Nevada’s recreational marijuana industry has been up and running for nearly a year, now. In fact, along with Nevada, eight other states have decided to legalized pot. But marijuana is still illegal at the federal level.
Marijuana sales in Nevada are still going strong.
“Your total today is going to be $85.14,” the cashier said.
The Source Dispensary has two valley locations. The owner, Andrew Jolley, says business has been strong despite his industry being at odds with the federal government.
But a new bill in Congress, the “States Act, would ease most of the federal restrictions for marijuana businesses.
“It will allow banking to take place; it will allow hemp to be grown in states where it’s legal, and it will exempt marijuana from the Controlled Substances Act in states where there’s legalized cannabis,” Jolley said.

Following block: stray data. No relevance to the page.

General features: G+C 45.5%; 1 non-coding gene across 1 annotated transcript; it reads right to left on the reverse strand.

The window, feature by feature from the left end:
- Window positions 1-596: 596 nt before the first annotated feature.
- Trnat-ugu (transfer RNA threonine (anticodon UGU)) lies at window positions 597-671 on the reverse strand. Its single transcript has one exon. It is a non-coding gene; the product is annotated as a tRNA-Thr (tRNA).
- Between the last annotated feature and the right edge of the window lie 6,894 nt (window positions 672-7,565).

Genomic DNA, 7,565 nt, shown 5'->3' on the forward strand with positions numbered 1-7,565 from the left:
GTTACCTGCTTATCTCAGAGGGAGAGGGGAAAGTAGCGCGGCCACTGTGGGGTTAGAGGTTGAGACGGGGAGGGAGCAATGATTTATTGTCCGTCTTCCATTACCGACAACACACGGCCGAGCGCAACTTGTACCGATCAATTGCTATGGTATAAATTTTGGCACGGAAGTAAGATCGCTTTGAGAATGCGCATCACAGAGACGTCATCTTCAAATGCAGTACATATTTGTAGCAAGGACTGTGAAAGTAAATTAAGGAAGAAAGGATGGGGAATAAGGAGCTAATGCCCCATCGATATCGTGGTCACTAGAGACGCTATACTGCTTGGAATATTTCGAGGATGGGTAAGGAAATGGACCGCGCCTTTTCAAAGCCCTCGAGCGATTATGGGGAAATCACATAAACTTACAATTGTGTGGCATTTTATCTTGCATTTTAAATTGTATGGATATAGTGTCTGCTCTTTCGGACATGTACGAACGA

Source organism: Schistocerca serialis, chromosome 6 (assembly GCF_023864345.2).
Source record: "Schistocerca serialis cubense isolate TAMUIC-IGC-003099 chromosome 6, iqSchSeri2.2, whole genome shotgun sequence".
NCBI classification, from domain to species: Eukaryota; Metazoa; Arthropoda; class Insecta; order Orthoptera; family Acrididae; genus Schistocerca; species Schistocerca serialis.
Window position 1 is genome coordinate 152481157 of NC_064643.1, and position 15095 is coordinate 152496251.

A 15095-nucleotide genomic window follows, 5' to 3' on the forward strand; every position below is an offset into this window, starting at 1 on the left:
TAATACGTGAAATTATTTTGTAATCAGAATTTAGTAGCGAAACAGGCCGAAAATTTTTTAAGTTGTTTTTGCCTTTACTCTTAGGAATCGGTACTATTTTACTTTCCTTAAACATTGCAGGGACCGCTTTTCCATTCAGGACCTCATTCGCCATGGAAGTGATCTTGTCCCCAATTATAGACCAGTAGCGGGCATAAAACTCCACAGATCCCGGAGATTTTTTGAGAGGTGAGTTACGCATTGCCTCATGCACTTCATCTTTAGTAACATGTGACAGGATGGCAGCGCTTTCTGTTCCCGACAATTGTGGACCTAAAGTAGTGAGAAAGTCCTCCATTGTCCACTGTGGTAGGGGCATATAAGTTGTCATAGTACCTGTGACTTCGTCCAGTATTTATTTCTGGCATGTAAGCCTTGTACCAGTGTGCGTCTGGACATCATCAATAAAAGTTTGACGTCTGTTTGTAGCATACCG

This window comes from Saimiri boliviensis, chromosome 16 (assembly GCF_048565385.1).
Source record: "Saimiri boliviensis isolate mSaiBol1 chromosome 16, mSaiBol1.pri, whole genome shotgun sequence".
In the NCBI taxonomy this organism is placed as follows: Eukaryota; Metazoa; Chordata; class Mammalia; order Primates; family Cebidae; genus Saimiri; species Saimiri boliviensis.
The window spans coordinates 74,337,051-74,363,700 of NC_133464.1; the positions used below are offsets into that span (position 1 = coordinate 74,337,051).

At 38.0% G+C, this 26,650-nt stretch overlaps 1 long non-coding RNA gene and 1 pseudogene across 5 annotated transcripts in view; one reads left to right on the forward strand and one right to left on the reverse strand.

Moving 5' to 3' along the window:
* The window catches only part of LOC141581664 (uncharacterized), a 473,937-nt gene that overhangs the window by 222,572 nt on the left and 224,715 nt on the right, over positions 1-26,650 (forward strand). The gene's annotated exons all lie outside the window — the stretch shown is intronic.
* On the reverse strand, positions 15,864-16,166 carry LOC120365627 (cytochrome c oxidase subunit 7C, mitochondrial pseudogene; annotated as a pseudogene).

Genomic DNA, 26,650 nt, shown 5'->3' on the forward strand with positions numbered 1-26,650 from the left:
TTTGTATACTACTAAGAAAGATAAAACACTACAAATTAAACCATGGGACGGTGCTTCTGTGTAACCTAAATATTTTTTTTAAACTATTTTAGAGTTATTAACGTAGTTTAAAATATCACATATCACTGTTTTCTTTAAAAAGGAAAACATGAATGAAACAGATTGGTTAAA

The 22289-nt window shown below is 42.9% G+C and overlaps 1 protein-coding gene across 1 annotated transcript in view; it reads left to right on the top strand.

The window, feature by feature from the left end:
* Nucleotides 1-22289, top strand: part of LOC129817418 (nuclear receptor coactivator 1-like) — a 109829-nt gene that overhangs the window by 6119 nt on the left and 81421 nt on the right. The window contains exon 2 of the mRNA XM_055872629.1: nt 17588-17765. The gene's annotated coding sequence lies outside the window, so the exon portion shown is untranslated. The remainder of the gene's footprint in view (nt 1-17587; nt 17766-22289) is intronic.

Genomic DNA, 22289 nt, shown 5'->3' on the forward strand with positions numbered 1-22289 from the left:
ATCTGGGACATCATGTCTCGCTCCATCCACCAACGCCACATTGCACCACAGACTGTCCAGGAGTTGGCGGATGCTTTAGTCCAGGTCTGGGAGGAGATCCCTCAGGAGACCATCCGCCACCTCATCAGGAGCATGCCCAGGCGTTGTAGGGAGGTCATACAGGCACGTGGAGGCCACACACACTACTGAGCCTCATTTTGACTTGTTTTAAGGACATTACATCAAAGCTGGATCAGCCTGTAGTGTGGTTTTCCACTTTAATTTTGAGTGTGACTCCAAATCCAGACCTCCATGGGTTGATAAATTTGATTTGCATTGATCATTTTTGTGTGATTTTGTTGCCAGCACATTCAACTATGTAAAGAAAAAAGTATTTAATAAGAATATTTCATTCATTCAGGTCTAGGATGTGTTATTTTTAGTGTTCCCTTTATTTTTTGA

Nevada Senator Catherine Cortez Masto, D-NV, is one of the sponsors of the bill. She hopes it will once and for all bring marijuana businesses out of the shadows in states with regulated cannabis industries.
“Because at the federal level, there was always this concern that the feds would come in and prosecute. So, this States Act actually prevents that,” Sen. Cortez Masto said.
A spokesperson for Senator Dean Heller, R-NV, says he supports the reforms in the bill, though he has not signed on as a co-sponsor. President Donald Trump twice has said he will sign the bill.
State Senator Tick Segerblom, D-Clark County, says Nevada’s strong cannabis industry would only get stronger under the bill.
“There’s been virtually no problem in the industry,” St. Sen. Segerblom said. “We’ve sold over a million dollars a day; now we’re up to about a million and a half dollars a day. The tax revenues are going to be $120 million for the total state. It’s really incredible what they’ve done.”
A similar bill is being introduced in the House of Representatives. Nevada Congresswoman Jacky Rosen is a co-sponsor of that bill.